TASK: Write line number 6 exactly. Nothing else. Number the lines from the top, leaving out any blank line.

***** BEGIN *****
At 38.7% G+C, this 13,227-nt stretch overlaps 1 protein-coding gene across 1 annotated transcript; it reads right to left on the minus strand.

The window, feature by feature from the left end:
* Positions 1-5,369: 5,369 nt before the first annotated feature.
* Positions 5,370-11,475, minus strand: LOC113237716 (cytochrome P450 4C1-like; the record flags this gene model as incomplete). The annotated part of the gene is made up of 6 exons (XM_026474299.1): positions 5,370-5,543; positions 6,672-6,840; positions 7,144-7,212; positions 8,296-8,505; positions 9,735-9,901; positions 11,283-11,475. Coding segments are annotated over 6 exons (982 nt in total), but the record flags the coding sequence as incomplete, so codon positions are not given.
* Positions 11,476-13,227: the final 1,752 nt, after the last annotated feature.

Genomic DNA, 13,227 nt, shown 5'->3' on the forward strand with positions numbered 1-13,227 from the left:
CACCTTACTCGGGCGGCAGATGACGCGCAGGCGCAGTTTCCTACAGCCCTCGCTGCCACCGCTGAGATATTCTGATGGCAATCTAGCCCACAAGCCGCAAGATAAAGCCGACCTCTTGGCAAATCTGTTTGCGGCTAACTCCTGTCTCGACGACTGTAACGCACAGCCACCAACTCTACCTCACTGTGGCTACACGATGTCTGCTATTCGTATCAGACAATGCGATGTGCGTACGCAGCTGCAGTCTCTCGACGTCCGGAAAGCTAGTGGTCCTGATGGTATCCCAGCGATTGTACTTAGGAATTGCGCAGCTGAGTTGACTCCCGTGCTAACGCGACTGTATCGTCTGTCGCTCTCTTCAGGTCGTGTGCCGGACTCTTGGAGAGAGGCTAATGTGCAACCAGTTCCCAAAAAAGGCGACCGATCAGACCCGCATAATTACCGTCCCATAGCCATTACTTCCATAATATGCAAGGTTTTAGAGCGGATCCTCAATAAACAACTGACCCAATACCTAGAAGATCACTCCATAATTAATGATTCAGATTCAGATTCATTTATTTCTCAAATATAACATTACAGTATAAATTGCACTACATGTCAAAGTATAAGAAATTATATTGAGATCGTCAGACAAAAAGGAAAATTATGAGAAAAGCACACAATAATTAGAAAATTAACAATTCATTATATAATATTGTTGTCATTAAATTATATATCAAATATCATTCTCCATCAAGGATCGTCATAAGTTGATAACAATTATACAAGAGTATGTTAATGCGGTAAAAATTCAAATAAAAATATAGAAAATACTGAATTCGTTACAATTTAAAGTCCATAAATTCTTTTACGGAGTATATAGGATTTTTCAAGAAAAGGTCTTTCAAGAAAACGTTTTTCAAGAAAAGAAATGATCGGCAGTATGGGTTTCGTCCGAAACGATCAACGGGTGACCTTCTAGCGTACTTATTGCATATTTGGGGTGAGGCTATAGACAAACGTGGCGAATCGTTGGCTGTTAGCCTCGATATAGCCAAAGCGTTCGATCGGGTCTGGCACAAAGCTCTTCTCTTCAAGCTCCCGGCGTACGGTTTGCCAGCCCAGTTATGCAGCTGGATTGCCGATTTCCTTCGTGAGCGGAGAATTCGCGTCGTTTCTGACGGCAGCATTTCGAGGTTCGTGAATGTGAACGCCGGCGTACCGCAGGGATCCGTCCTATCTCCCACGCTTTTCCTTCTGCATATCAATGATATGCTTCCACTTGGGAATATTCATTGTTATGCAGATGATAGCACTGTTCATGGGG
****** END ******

Genomic DNA, 13,227 nt, shown 5'->3' on the forward strand with positions numbered 1-13,227 from the left: